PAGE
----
This is worn with Highland dress, and has a square cut away front like a dress coat, but the tails are cut significantly shorter.
This was worn as livery, a servant's uniform. It was knee length with a sloped cut-away front like a morning coat. It was single breasted with a stand-up collar and gilt buttons. There were three pronged side pockets similar in style to the levée dress coat.
A dress coat, sometimes called a swallow-tail or claw-hammer coat, is the coat that has, since the 1850s, come to be worn only in the evening by men as part of the white tie dress code, also known as evening full dress, for formal evening occasions. It is commonly referred to as just a tailcoat, but amongst tailors (both British and American) and dress historians it is traditionally called a dress coat to differentiate it from other types of tailcoats.
The modern dress coat is an evolution of the coat that was once both day and evening dress. It became increasingly popular from around the late 1790s and was particularly widespread during the British Regency, and in America in the 1830s to 1850s. The eighteenth-century dress coat was supplanted in the 1850s as formal day wear by the frock coat, which was in turn replaced in the twentieth century by the morning coat. In the Regency period, the dress coat with gilt buttons was always worn with non-matching trousers, pantaloons or breeches. Since the Victorian era, the modern dress coat for evening wear has been worn with matching trousers of the same cloth with two stripes of braiding down the side. The resulting suit is traditionally referred to by tailors as a dress suit.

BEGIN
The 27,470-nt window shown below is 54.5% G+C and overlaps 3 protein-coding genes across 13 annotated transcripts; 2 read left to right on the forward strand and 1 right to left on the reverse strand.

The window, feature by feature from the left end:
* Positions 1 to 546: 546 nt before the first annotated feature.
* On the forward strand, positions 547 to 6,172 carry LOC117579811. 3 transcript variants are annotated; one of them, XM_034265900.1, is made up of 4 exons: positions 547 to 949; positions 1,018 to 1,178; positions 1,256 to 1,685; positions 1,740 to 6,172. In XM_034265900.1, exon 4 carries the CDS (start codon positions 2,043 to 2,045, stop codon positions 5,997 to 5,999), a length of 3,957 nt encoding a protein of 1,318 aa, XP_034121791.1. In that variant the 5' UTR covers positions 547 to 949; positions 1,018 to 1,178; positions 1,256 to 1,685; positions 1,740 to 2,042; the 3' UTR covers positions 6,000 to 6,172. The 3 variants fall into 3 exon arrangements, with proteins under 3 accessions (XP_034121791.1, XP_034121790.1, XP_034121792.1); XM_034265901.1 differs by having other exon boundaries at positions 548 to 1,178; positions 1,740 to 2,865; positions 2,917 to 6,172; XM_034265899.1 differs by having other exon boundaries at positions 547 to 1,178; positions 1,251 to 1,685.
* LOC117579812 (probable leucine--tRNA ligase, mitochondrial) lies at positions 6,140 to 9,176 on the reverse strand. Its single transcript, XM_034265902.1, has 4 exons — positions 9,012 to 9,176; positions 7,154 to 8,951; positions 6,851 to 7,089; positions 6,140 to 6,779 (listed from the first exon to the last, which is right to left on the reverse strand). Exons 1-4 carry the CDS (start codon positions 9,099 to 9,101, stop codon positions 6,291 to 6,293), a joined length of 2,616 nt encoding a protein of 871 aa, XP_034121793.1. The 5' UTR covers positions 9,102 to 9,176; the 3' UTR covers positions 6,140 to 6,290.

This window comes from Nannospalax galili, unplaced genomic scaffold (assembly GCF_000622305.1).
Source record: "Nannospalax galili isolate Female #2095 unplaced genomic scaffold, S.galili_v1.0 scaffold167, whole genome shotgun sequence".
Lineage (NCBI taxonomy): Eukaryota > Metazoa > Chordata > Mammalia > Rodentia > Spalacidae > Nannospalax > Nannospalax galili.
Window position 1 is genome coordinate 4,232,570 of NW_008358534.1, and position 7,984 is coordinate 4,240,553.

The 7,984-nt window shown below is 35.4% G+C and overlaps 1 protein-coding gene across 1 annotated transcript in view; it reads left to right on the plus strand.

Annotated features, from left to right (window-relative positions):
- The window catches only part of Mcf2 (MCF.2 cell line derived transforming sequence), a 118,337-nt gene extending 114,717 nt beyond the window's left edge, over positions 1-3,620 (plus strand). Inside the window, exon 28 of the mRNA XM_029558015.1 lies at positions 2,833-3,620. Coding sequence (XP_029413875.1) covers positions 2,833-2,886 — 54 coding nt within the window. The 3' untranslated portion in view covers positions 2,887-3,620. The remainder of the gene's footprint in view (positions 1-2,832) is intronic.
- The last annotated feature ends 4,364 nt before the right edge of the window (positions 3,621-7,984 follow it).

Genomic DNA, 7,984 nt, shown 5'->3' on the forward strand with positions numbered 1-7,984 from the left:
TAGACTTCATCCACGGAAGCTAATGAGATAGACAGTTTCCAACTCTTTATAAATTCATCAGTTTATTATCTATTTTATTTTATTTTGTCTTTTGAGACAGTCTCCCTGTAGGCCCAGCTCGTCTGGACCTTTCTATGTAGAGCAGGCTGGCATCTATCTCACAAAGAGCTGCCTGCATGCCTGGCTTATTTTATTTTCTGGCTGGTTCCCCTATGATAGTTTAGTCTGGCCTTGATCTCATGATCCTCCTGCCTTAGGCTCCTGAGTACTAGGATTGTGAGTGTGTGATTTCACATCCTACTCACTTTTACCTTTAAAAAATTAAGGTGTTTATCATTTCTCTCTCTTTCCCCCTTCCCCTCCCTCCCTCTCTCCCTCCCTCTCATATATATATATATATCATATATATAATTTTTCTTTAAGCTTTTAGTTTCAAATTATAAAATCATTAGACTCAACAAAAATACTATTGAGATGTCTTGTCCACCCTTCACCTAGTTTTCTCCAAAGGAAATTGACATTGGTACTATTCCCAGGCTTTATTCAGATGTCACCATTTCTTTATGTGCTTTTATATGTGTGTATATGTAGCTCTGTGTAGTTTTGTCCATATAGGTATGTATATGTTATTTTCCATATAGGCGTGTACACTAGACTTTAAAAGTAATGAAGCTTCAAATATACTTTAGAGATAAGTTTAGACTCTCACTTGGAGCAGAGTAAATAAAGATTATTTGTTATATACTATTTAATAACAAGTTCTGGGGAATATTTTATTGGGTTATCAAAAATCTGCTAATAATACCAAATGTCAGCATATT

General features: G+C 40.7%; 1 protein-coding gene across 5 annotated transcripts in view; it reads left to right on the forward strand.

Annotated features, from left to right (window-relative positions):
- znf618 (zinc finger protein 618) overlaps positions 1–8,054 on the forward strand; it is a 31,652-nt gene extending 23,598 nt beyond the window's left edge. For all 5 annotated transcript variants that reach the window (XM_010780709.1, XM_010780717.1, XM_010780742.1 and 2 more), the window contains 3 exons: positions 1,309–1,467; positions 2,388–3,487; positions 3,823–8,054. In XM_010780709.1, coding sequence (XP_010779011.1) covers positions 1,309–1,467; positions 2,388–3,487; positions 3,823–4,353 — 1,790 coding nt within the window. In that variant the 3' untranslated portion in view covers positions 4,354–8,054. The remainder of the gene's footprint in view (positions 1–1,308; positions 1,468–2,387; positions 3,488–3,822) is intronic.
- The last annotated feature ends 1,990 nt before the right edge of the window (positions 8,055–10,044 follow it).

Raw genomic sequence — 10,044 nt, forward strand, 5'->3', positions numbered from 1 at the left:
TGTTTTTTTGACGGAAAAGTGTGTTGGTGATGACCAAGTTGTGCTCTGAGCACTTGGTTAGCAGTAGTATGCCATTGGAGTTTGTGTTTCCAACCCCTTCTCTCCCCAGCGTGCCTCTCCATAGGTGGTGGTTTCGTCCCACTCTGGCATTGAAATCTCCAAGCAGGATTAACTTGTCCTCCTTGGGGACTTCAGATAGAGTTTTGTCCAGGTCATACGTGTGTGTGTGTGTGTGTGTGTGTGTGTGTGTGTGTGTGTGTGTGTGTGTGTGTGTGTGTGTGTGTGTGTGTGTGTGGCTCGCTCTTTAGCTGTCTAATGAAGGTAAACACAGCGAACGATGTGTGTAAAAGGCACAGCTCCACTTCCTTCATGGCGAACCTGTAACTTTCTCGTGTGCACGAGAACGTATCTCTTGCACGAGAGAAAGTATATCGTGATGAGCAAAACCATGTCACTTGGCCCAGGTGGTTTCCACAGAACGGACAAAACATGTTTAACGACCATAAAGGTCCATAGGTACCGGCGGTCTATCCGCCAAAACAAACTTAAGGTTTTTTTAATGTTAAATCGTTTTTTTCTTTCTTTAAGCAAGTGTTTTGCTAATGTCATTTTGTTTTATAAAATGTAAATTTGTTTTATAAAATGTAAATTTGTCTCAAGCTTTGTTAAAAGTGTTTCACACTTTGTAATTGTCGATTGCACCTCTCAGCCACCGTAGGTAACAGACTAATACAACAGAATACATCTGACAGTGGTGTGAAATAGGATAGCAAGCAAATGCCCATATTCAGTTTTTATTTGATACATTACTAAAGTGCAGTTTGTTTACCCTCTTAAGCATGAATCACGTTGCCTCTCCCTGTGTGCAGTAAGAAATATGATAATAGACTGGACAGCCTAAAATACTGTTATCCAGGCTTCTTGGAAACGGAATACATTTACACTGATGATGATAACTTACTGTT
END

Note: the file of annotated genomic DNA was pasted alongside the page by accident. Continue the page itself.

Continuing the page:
A dress coat is waist length in the front and sides, and has two long tails reaching to the knees in back. Sometimes there is a pocket on the inside to hold gloves. Since around the 1840s the dress coat has lacked outside side pockets, but prior to this it took flapped side pockets. Since the early twentieth century, it has become acceptable to have a welted pocket on the outside of the chest to hold a pocket square, but prior to this dress coats lacked any outer pockets. The front of the skirt is squarely cut away. Since around the 1830s the coat has been constructed with a waist seam that allows greater waist suppression. From the Victorian era, the revers has taken facings in silk (grosgrain or satin) on the lapels. Although it is double-breasted, since the 1870s, the dress coat no longer fastens in the front. As a result, although there are two rows of buttons, these are all non-functional, serving only a decorative function.